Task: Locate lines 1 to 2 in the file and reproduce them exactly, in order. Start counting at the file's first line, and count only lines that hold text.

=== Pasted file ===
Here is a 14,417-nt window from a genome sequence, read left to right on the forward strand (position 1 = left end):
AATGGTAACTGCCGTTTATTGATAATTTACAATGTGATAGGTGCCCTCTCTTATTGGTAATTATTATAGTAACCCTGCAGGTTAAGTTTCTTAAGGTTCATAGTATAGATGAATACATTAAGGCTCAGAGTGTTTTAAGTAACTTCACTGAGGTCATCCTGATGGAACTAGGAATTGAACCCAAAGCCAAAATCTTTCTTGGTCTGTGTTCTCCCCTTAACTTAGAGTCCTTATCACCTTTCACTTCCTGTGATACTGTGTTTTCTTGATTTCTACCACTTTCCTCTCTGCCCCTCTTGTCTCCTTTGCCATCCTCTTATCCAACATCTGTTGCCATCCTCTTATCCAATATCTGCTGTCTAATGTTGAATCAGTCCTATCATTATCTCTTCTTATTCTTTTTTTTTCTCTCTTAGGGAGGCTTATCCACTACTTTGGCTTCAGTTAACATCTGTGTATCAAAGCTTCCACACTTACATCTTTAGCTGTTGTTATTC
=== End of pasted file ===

Here is a 14,417-nt window from a genome sequence, read left to right on the forward strand (position 1 = left end):
AATGGTAACTGCCGTTTATTGATAATTTACAATGTGATAGGTGCCCTCTCTTATTGGTAATTATTATAGTAACCCTGCAGGTTAAGTTTCTTAAGGTTCATAGTATAGATGAATACATTAAGGCTCAGAGTGTTTTAAGTAACTTCACTGAGGTCATCCTGATGGAACTAGGAATTGAACCCAAAGCCAAAATCTTTCTTGGTCTGTGTTCTCCCCTTAACTTAGAGTCCTTATCACCTTTCACTTCCTGTGATACTGTGTTTTCTTGATTTCTACCACTTTCCTCTCTGCCCCTCTTGTCTCCTTTGCCATCCTCTTATCCAACATCTGTTGCCATCCTCTTATCCAATATCTGCTGTCTAATGTTGAATCAGTCCTATCATTATCTCTTCTTATTCTTTTTTTTTCTCTCTTAGGGAGGCTTATCCACTACTTTGGCTTCAGTTAACATCTGTGTATCAAAGCTTCCACACTTACATCTTTAGCTGTTGTTATTC